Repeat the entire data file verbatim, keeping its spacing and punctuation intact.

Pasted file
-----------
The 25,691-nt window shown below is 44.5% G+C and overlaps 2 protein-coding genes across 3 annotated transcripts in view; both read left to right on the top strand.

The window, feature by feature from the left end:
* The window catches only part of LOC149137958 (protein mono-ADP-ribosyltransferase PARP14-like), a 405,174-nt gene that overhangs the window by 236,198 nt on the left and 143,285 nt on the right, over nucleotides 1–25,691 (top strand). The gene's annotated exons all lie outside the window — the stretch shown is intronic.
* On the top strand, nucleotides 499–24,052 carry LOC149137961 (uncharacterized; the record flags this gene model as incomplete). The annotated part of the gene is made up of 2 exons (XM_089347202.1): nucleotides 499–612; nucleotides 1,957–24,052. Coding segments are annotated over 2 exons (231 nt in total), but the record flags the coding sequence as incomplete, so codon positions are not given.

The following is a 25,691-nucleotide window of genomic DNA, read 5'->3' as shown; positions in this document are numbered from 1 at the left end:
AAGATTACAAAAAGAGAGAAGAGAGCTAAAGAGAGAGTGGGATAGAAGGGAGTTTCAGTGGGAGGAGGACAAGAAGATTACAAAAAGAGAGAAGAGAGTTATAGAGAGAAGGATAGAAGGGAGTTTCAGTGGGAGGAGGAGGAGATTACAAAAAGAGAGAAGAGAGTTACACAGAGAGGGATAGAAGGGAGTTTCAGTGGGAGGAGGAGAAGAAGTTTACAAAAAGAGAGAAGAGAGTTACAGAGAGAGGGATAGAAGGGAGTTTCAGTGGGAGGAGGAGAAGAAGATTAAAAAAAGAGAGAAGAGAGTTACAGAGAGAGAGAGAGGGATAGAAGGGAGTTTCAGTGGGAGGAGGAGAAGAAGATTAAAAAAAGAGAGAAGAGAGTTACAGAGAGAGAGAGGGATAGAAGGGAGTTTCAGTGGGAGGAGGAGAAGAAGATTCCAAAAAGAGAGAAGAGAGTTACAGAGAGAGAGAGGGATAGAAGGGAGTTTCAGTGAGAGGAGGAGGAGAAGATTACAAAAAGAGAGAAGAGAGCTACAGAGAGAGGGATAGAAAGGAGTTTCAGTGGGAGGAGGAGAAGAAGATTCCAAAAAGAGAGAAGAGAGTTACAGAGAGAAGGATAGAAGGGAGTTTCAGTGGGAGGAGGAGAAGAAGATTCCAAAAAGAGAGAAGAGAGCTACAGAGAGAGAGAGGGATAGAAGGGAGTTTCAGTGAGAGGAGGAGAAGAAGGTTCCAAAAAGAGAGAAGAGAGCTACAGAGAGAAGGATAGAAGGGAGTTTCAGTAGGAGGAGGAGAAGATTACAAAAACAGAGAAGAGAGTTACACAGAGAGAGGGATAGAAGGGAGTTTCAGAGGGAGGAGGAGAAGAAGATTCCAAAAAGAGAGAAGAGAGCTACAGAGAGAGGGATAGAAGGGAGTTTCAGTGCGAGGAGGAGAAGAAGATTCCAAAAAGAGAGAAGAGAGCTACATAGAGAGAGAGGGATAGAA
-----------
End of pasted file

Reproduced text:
The 25,691-nt window shown below is 44.5% G+C and overlaps 2 protein-coding genes across 3 annotated transcripts in view; both read left to right on the top strand.

The window, feature by feature from the left end:
* The window catches only part of LOC149137958 (protein mono-ADP-ribosyltransferase PARP14-like), a 405,174-nt gene that overhangs the window by 236,198 nt on the left and 143,285 nt on the right, over nucleotides 1–25,691 (top strand). The gene's annotated exons all lie outside the window — the stretch shown is intronic.
* On the top strand, nucleotides 499–24,052 carry LOC149137961 (uncharacterized; the record flags this gene model as incomplete). The annotated part of the gene is made up of 2 exons (XM_089347202.1): nucleotides 499–612; nucleotides 1,957–24,052. Coding segments are annotated over 2 exons (231 nt in total), but the record flags the coding sequence as incomplete, so codon positions are not given.

The following is a 25,691-nucleotide window of genomic DNA, read 5'->3' as shown; positions in this document are numbered from 1 at the left end:
AAGATTACAAAAAGAGAGAAGAGAGCTAAAGAGAGAGTGGGATAGAAGGGAGTTTCAGTGGGAGGAGGACAAGAAGATTACAAAAAGAGAGAAGAGAGTTATAGAGAGAAGGATAGAAGGGAGTTTCAGTGGGAGGAGGAGGAGATTACAAAAAGAGAGAAGAGAGTTACACAGAGAGGGATAGAAGGGAGTTTCAGTGGGAGGAGGAGAAGAAGTTTACAAAAAGAGAGAAGAGAGTTACAGAGAGAGGGATAGAAGGGAGTTTCAGTGGGAGGAGGAGAAGAAGATTAAAAAAAGAGAGAAGAGAGTTACAGAGAGAGAGAGAGGGATAGAAGGGAGTTTCAGTGGGAGGAGGAGAAGAAGATTAAAAAAAGAGAGAAGAGAGTTACAGAGAGAGAGAGGGATAGAAGGGAGTTTCAGTGGGAGGAGGAGAAGAAGATTCCAAAAAGAGAGAAGAGAGTTACAGAGAGAGAGAGGGATAGAAGGGAGTTTCAGTGAGAGGAGGAGGAGAAGATTACAAAAAGAGAGAAGAGAGCTACAGAGAGAGGGATAGAAAGGAGTTTCAGTGGGAGGAGGAGAAGAAGATTCCAAAAAGAGAGAAGAGAGTTACAGAGAGAAGGATAGAAGGGAGTTTCAGTGGGAGGAGGAGAAGAAGATTCCAAAAAGAGAGAAGAGAGCTACAGAGAGAGAGAGGGATAGAAGGGAGTTTCAGTGAGAGGAGGAGAAGAAGGTTCCAAAAAGAGAGAAGAGAGCTACAGAGAGAAGGATAGAAGGGAGTTTCAGTAGGAGGAGGAGAAGATTACAAAAACAGAGAAGAGAGTTACACAGAGAGAGGGATAGAAGGGAGTTTCAGAGGGAGGAGGAGAAGAAGATTCCAAAAAGAGAGAAGAGAGCTACAGAGAGAGGGATAGAAGGGAGTTTCAGTGCGAGGAGGAGAAGAAGATTCCAAAAAGAGAGAAGAGAGCTACATAGAGAGAGAGGGATAGAA